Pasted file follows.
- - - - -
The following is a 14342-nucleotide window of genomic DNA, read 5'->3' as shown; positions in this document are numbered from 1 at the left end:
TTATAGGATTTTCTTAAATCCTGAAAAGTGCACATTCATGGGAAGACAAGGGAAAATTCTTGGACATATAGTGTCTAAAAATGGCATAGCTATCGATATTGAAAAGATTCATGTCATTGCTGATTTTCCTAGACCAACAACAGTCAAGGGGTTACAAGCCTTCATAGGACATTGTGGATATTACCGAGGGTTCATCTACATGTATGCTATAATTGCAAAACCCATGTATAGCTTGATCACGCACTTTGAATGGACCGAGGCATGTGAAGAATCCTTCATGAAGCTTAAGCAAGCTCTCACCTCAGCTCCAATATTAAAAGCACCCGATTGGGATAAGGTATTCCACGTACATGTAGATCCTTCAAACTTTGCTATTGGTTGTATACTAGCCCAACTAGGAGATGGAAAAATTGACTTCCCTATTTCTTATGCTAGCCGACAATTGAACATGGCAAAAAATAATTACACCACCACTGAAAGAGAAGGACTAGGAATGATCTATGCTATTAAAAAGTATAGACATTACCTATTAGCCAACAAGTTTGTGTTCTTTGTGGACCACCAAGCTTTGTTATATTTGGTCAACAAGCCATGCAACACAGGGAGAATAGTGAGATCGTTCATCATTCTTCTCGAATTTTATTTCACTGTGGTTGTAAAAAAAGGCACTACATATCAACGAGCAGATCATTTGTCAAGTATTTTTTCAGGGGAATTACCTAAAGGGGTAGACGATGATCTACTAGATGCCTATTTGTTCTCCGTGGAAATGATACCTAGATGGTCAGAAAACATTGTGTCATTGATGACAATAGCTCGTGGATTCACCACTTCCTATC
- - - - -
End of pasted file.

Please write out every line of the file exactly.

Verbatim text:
The following is a 14342-nucleotide window of genomic DNA, read 5'->3' as shown; positions in this document are numbered from 1 at the left end:
TTATAGGATTTTCTTAAATCCTGAAAAGTGCACATTCATGGGAAGACAAGGGAAAATTCTTGGACATATAGTGTCTAAAAATGGCATAGCTATCGATATTGAAAAGATTCATGTCATTGCTGATTTTCCTAGACCAACAACAGTCAAGGGGTTACAAGCCTTCATAGGACATTGTGGATATTACCGAGGGTTCATCTACATGTATGCTATAATTGCAAAACCCATGTATAGCTTGATCACGCACTTTGAATGGACCGAGGCATGTGAAGAATCCTTCATGAAGCTTAAGCAAGCTCTCACCTCAGCTCCAATATTAAAAGCACCCGATTGGGATAAGGTATTCCACGTACATGTAGATCCTTCAAACTTTGCTATTGGTTGTATACTAGCCCAACTAGGAGATGGAAAAATTGACTTCCCTATTTCTTATGCTAGCCGACAATTGAACATGGCAAAAAATAATTACACCACCACTGAAAGAGAAGGACTAGGAATGATCTATGCTATTAAAAAGTATAGACATTACCTATTAGCCAACAAGTTTGTGTTCTTTGTGGACCACCAAGCTTTGTTATATTTGGTCAACAAGCCATGCAACACAGGGAGAATAGTGAGATCGTTCATCATTCTTCTCGAATTTTATTTCACTGTGGTTGTAAAAAAAGGCACTACATATCAACGAGCAGATCATTTGTCAAGTATTTTTTCAGGGGAATTACCTAAAGGGGTAGACGATGATCTACTAGATGCCTATTTGTTCTCCGTGGAAATGATACCTAGATGGTCAGAAAACATTGTGTCATTGATGACAATAGCTCGTGGATTCACCACTTCCTATC